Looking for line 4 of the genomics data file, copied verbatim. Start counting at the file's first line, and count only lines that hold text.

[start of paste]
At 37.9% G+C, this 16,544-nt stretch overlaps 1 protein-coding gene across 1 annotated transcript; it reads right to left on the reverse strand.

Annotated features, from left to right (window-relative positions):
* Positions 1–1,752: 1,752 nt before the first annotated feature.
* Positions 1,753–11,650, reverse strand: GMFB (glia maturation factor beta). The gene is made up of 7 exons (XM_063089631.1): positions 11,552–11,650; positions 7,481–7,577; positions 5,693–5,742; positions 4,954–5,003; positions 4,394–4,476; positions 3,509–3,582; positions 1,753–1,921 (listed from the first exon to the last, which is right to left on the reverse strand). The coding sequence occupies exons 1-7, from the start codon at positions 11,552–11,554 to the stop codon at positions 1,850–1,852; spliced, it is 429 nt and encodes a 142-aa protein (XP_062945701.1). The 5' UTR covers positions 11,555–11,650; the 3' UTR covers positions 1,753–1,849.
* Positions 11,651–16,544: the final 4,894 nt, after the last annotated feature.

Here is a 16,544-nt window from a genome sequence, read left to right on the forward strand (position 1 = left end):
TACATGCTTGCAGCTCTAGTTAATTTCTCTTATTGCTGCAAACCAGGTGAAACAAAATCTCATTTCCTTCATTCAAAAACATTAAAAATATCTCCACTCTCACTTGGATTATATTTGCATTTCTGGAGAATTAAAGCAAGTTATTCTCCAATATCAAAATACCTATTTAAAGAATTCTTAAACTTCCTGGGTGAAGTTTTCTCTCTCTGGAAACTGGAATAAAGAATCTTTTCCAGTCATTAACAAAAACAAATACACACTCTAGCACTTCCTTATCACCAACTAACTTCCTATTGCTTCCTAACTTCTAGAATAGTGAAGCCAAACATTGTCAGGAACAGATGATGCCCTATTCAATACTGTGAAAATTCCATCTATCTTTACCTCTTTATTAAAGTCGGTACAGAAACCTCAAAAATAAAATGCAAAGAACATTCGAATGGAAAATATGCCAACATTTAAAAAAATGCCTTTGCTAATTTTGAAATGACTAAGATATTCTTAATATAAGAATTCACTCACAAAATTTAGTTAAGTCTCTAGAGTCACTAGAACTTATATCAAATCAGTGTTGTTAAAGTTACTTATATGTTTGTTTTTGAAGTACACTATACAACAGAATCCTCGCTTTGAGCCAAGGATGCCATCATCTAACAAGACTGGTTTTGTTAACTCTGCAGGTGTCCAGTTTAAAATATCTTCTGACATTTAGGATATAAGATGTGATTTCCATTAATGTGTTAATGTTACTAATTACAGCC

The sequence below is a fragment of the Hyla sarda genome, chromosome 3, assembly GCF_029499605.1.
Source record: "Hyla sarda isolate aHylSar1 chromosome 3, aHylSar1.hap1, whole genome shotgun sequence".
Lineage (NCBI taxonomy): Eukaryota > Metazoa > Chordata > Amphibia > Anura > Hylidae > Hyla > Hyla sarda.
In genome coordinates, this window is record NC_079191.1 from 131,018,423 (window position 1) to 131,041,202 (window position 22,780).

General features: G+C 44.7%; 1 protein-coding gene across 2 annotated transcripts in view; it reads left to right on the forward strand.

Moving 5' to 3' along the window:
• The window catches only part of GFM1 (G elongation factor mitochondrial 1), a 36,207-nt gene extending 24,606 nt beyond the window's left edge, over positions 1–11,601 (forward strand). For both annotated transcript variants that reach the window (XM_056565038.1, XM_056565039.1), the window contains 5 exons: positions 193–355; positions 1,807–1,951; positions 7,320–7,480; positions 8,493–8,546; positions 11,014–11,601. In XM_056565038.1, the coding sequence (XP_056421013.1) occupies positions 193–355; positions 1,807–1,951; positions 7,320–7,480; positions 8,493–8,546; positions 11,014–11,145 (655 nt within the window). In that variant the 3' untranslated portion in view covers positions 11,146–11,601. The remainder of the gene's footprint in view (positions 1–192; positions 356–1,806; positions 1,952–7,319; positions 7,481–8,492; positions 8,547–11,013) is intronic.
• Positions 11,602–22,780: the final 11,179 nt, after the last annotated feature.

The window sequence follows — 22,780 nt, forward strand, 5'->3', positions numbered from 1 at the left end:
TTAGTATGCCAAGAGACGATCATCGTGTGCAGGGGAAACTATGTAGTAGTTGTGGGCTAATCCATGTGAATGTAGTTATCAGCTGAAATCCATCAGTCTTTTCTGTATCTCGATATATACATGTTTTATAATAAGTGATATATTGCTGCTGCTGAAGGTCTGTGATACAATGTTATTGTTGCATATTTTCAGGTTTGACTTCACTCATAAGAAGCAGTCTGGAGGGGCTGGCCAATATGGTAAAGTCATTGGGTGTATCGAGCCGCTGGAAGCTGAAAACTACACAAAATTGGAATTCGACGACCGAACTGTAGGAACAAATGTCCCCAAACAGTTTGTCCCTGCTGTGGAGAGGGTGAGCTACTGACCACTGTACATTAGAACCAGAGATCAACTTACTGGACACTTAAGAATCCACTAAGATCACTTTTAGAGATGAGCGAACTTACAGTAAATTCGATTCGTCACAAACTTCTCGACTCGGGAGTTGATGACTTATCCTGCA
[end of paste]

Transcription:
* Positions 1,753–11,650, reverse strand: GMFB (glia maturation factor beta). The gene is made up of 7 exons (XM_063089631.1): positions 11,552–11,650; positions 7,481–7,577; positions 5,693–5,742; positions 4,954–5,003; positions 4,394–4,476; positions 3,509–3,582; positions 1,753–1,921 (listed from the first exon to the last, which is right to left on the reverse strand). The coding sequence occupies exons 1-7, from the start codon at positions 11,552–11,554 to the stop codon at positions 1,850–1,852; spliced, it is 429 nt and encodes a 142-aa protein (XP_062945701.1). The 5' UTR covers positions 11,555–11,650; the 3' UTR covers positions 1,753–1,849.